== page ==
This quilt is a story. Several of them, actually.
"One time I saw a red brid [sic]. It was little. It was on top of my house."
I smiled when I read it because I remembered that day too. I grew up in Idaho, and there are no cardinals there. Now that I am around them daily, I listen for their song and look for them everywhere. I guess my kids have picked up on my feelings and now they get pretty excited to see a cardinal too. One summer evening we started out on our nightly walk. Before we even got to the edge of our property, we heard the song and froze. High above our heads, at the very top of our house was a beautiful male cardinal singing his heart out. We sat quietly on the sidewalk and listened to the concert. He sang to us for at least a minute before he flew away. I am so glad that we stopped and listened. I am so happy that my son remembered and wrote about it. Happy enough that I put a pair of them in this quilt.
We aren't the only ones in our neighborhood that go for a walk regularly. One of my favorite walker teams is a man and his beautifully mannered golden retriever. Like clockwork, they came for their morning stroll around 9:15. Like clockwork, I would either be feeding my littlest her breakfast, or cleaning up and starting on some dinner preparations. Without fail, I would stop what I was doing for a moment and smile at them from the kitchen window. It was clear that they were devoted to each other and I loved how they moved together...a peaceful amble side by side. I heard the ambulance siren when I was dropping off my oldest at school. It sounded close, but I had no idea how close. Without much warning or interruption to the daily schedule, he had died in his sleep. I have been sadder than I can say about this loss. I am so glad that I stopped and smiled at them every day. I hope that he felt those smiles and that the warm thoughts of this stranger help carry him to his next place. Even without putting an actual image of a man and a dog on the quilt, they are in this quilt too.
"Whose woods these are I think I know.
His house is in the village though;
He will not see me stopping hereTo watch his woods fill up with snow."
As part of the New Quilt Bloggers Blog Hop I took part in, I also agreed to join in a quilting bee. Each of us took a month to be queen. As the November queen, I got to choose what blocks I had everybody work on for me. I chose improvisational tree blocks on a low volume background. I referred my bee mates to the Free Pieced Tree Tutorial on Pinkadot Quilts. This quilt is made from the blocks that were sent to me by other members of the group. There were many hands that contributed to this forest, and I love the variety. Sometimes when I do improv, I look at my work and think that it is obvious that it was all made by one person who was trying to force some variety into each piece. That is not the case here. Each tree is speaking with a different voice.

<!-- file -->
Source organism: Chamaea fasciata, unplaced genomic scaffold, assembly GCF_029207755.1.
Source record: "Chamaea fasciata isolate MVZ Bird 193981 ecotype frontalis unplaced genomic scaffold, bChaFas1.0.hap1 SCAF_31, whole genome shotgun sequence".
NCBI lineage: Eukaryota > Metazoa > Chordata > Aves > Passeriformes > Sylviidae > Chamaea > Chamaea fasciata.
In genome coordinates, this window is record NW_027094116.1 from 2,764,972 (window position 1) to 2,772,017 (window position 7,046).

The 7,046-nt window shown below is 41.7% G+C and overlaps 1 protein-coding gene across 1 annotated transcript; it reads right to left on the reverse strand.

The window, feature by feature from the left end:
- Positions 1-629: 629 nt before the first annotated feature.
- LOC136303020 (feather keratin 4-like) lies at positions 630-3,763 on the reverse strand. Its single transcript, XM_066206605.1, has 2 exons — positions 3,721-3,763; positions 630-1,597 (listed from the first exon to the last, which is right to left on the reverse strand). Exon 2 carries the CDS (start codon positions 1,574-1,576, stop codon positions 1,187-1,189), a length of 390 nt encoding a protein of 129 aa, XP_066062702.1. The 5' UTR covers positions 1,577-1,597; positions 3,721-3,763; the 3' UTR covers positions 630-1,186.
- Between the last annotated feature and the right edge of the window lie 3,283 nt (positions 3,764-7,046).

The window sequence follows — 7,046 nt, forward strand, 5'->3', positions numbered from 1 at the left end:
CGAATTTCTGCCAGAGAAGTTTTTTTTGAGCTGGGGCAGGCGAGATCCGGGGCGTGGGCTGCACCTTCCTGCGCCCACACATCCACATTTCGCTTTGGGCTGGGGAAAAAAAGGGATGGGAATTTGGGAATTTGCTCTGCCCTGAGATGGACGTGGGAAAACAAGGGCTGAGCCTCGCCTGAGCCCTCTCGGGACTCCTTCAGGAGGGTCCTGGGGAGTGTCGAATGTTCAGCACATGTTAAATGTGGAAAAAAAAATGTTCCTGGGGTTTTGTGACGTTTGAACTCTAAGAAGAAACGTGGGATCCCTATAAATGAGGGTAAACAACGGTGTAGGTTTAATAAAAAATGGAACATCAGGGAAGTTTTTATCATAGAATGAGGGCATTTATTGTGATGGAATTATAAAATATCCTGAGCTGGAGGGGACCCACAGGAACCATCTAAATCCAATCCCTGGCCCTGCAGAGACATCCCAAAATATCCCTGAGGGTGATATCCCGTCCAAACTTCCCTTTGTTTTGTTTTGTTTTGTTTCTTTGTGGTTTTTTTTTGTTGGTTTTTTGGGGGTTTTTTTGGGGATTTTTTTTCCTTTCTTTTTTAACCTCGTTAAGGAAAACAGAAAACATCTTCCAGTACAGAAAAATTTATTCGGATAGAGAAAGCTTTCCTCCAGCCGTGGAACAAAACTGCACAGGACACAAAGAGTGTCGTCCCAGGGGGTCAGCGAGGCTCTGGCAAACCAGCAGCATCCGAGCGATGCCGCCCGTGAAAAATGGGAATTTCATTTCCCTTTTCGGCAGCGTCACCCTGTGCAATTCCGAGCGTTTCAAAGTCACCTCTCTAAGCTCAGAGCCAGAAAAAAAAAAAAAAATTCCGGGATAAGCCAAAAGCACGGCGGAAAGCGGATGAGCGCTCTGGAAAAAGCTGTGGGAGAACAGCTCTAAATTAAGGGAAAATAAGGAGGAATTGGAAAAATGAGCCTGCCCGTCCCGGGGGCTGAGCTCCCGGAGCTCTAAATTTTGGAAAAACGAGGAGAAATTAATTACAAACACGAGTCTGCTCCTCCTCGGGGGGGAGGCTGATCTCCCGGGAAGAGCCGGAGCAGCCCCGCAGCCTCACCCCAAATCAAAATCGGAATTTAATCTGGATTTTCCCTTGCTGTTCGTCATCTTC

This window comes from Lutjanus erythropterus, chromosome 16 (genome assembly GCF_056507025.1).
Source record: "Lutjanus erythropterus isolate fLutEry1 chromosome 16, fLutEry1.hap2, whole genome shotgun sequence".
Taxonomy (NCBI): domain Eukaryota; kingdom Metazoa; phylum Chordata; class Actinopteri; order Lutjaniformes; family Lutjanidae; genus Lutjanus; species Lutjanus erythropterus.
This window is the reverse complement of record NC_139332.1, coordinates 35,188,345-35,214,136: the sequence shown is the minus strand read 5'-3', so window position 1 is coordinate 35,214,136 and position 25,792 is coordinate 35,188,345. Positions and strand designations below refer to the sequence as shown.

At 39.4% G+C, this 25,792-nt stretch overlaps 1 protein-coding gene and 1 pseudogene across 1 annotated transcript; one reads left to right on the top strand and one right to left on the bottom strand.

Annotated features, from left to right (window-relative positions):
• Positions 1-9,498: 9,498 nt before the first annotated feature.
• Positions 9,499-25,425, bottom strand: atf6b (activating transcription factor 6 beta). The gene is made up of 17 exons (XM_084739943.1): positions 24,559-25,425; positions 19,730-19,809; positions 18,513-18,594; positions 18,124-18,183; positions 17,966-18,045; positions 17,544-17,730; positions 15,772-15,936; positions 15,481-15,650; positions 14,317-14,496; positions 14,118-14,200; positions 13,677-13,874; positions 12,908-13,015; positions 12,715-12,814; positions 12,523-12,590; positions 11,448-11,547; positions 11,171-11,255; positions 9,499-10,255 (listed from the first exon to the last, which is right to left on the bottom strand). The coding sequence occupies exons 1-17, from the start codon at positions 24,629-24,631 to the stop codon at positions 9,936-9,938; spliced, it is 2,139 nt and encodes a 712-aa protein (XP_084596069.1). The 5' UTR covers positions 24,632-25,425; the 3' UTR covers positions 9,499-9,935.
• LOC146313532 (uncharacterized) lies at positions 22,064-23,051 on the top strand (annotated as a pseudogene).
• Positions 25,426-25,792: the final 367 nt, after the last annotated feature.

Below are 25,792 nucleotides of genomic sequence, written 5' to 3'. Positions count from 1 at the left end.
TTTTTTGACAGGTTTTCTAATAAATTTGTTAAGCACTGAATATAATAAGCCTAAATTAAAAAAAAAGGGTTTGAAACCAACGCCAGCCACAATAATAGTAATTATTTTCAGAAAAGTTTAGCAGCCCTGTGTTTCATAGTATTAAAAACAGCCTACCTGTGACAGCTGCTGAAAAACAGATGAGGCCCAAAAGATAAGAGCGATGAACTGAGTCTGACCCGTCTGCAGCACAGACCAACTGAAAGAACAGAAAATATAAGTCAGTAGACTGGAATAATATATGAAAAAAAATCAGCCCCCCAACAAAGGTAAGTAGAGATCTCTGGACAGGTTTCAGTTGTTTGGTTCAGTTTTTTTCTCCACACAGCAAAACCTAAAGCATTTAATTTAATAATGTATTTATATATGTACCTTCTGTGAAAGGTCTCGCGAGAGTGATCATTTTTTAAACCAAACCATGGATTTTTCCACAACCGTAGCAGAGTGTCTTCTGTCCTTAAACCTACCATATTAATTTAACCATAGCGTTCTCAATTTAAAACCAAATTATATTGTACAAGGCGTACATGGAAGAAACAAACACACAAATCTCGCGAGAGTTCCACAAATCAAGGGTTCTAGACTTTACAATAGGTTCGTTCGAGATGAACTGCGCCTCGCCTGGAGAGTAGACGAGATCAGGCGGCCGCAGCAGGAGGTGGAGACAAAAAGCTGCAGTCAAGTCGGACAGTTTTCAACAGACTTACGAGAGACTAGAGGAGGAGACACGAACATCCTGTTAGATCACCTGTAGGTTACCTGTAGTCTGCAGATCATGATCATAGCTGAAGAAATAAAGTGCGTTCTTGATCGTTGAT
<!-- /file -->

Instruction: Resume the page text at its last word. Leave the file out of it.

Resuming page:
I keep trying different ways to set improvisational quilts. To date, I've tried 3 methods. The first way I tried was to set it in rows, as described in The Flannel Pancake. Next, I tried putting one together in a kind of log cabin method. I started with a center piece, then added slabs of improv to the top, squared it, then to the side, squared it, to the bottom, squared it, then to the last side. I kept going until I had a lap size quilt. (You will see this one eventually, once I have the hand quilting done.) That way is fun, but as the size grows, it can get unmanageable pretty quickly. Since I wanted to turn the trees into a queen sized quilt, I knew I needed to think of a different way.
For this quilt, I got out my handy graph paper and made myself a map. I drew in where I wanted major design elements to be and budgeted a space for them. I set the scale for my grid to be at 3 inches, and then calculated how big different slabs of improvisation needed to be. For instance, in my map, I drew each bird in a 3 x 3 box. Since my scale was set at 3," I knew each bird needed to finish at 9.5" x 9.5" (The extra 0.5" is for seam allowances, I just added that in once I had done the math). If my bird finished a little short, I just sewed some more low volume pieces around it until I had what I needed, then squared it to size. I still could make instant decisions about fabric and placement, I just gave myself space constraints so I wouldn't need the world's longest ruler and the world's biggest cutting mat to have a square quilt.
This quilt top is entirely from my stash and scrap bins. For a couple of years now I have been faithfully saving my tiny triangle snippets from bindings, paper piecing and flying geese. I wish I could tell you that I used them all. Sadly, I did not even come close. The bucket's fabric level doesn't even to appear to have dropped, but that's probably just because I dug around in there and disturbed the flat piles of triangles. Nonetheless, it was very, very, VERY satisfying to use what I have and at the same time be grateful that I had it. Even the binding is made of all the binding scraps I had saved.
This quilt finishes at 96" x 96." I used Quilter's Dream Wool for the batting. I quilted it in an elongated meander (I was going for wind in the trees) using 50 wt. Aurifil 2021 on the top and 40 wt. Aurifil 2325 on the back. This quilt is already on its new home...my bed!
|I think it's hilarious that Molly has chosen to lay right next to the birds!|
My bee mates:
Cheryl at Meadow Mist Designs
Pam at Sewing Wilde
Lin at Lin's Quilts
Debbie at Quilting Makes My Heart Sing
Christina at Wips and Tuts
Kate at Thread Everywhere
Afton at Quilting Mod
Stephanie at Late Night Quilter
I love how all of our improv trees are part of a wonderful storyReplyDelete
Me too. Those trees were a signature block. Many, many thank yous for organizing such a fun group!Delete
Jill - it's so fantastic! I had so much fun with those trees. Mine were so tiny compared to everyone else's. I'll be bigger and bolder the next time I make them. Thanks so much for the opportunity to learn a new technique.ReplyDelete